When choosing CBD oil products, it is recommended to purchase products that have lab analysis from a third party. A study in 2018 (12) found that of the 84 CBD products the researchers analyzed, 26% contained less CBD than labeled, while 43% contained more CBD than what the label declared.
The study also reported that tetrahydrocannabinol (THC), the psychoactive component of cannabis plants, was found in 21% of the samples. The THC concentrations in the samples were enough to get children high.
Before using CBD, patients should consult with their dermatologists first. Pet owners are also encouraged to speak with their veterinarian before administering CBD to their dogs.
Skin disorders have a tremendous impact on the lives of patients who have them. Skin ailments do not just affect how patients see themselves, but also how they see their sociability.
Several studies have shown that CBD can help alleviate these skin disorders sans the adverse effects.
CBD can be safely added to one’s skincare regimen.
Aside from alleviating the symptoms of skin conditions in humans, CBD may theoretically help treat skin ailments in animals like dogs, too. However, more research is needed to determine any clear benefits in dogs and humans.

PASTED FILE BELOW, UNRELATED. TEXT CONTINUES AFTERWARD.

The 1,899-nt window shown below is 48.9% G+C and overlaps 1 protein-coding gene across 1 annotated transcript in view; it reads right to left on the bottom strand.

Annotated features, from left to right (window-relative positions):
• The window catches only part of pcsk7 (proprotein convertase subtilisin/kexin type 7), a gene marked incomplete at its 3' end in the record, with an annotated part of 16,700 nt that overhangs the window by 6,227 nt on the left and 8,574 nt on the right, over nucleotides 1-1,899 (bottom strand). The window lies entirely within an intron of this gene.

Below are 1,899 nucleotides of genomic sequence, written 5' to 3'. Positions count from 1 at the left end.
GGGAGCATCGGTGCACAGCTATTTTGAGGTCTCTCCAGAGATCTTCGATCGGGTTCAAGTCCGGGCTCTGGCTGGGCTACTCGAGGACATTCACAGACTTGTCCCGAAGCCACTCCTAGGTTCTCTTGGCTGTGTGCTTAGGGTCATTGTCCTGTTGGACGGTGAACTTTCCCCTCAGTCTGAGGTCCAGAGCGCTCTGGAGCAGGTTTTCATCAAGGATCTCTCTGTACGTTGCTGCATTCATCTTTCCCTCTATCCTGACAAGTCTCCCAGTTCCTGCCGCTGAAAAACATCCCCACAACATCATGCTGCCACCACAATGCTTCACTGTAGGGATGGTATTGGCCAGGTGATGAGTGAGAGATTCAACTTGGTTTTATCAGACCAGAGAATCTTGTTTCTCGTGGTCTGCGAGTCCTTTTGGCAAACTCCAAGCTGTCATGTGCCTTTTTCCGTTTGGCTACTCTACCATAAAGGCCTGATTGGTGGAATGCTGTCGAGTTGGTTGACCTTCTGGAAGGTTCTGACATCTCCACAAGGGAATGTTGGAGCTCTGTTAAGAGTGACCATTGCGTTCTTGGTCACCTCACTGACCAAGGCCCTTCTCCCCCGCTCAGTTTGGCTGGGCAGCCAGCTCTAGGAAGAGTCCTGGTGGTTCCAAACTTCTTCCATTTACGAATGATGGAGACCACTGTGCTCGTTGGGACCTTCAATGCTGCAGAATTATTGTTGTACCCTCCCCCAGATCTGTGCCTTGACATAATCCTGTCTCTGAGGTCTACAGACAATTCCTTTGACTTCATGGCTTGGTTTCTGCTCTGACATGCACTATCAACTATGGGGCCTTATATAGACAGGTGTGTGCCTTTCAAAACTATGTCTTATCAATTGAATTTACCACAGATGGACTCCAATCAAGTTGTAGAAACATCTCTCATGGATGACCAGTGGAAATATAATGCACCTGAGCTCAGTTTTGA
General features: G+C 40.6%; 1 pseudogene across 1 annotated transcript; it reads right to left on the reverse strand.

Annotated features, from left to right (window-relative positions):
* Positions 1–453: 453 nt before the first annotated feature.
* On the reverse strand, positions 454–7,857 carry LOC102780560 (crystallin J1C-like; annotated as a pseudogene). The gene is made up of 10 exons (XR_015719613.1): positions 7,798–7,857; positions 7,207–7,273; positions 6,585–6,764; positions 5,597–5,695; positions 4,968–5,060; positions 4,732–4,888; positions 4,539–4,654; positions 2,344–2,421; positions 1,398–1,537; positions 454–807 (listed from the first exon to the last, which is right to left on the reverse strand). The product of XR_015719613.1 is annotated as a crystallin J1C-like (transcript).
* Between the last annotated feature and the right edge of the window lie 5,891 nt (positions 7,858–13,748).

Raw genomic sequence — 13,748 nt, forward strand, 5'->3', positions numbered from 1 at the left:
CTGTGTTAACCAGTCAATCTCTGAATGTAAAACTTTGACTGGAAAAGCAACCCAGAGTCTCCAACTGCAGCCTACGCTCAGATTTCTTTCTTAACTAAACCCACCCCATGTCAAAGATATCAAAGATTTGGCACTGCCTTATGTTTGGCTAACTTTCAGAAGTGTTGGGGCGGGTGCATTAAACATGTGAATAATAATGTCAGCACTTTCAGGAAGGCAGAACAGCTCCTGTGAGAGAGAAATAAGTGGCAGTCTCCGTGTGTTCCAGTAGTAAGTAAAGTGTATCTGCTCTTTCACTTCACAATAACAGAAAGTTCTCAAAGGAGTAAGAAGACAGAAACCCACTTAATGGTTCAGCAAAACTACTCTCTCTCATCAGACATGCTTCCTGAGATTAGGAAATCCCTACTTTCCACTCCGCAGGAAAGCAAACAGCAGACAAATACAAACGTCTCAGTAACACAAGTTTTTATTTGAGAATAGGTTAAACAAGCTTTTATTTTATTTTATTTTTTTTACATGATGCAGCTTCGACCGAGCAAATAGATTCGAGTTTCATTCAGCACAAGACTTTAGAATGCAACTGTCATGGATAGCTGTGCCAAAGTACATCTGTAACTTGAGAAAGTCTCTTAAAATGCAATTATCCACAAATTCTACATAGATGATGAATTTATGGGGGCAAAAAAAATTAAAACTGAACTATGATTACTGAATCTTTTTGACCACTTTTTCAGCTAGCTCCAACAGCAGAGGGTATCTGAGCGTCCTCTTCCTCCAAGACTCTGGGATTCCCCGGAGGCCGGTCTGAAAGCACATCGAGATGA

There is no standard dosage for CBD.
Patients or pet owners who are considering CBD use for themselves or their pets should consult with their doctors or veterinarians first.
- Tóth, Kinga Fanni et al. “Cannabinoid Signaling in the Skin: Therapeutic Potential of the “C(ut)annabinoid” System.” Molecules (Basel, Switzerland) vol. 24,5 918. 6 Mar. 2019, doi:10.3390/molecules24050918
- Tuckman, Ari. “The Potential Psychological Impact of Skin Conditions.” Dermatology and therapy, vol. 7,Suppl 1 (2017): 53-57. doi:10.1007/s13555-016-0169-7
- Tóth, K. (2019 Mar. 6). op. cit.
- Eagleston, Lauren R M, et al. “Cannabinoids in Dermatology: a Scoping Review.” Dermatology Online Journal, U.S. National Library of Medicine, 15 June 2018, www.ncbi.nlm.nih.gov/pubmed/30142706.
- Palmieri, B, et al. “A Therapeutic Effect of Cbd-Enriched Ointment in Inflammatory Skin Diseases and Cutaneous Scars.” La Clinica Terapeutica, U.S. National Library of Medicine, 2019, www.ncbi.nlm.nih.gov/pubmed/30993303.
- Abramovits, William, and Aldo Gonzalez-Serva. “Sebum, Cosmetics, And Skin Care.” Dermatologic Clinics, Elsevier, 15 Aug. 2005, www.sciencedirect.com/science/article/abs/pii/S0733863505702126?via%3Dihub.
- Oláh, Attila et al. “Cannabidiol exerts sebostatic and antiinflammatory effects on human sebocytes.” The Journal of clinical investigation vol. 124,9 (2014): 3713-24. doi:10.1172/JCI64628
- Silver, Robert J. “The Endocannabinoid System of Animals.” Animals: an open-access journal from MDPI vol. 9,9 686. 16 Sep. 2019, doi:10.3390/ani9090686
- Karsak, Meliha, et al. “Attenuation of Allergic Contact Dermatitis Through the Endocannabinoid System.” Science, American Association for the Advancement of Science, 8 June 2007, science.sciencemag.org/content/316/5830/1494.long.
- Freedman, Daniel A, and Anup D Patel. “Inadequate Regulation Contributes to Mislabeled Online Cannabidiol Products.” Pediatric neurology briefs vol. 32 3. 18 Jun. 2018, doi:10.15844/pedneurbriefs-32-3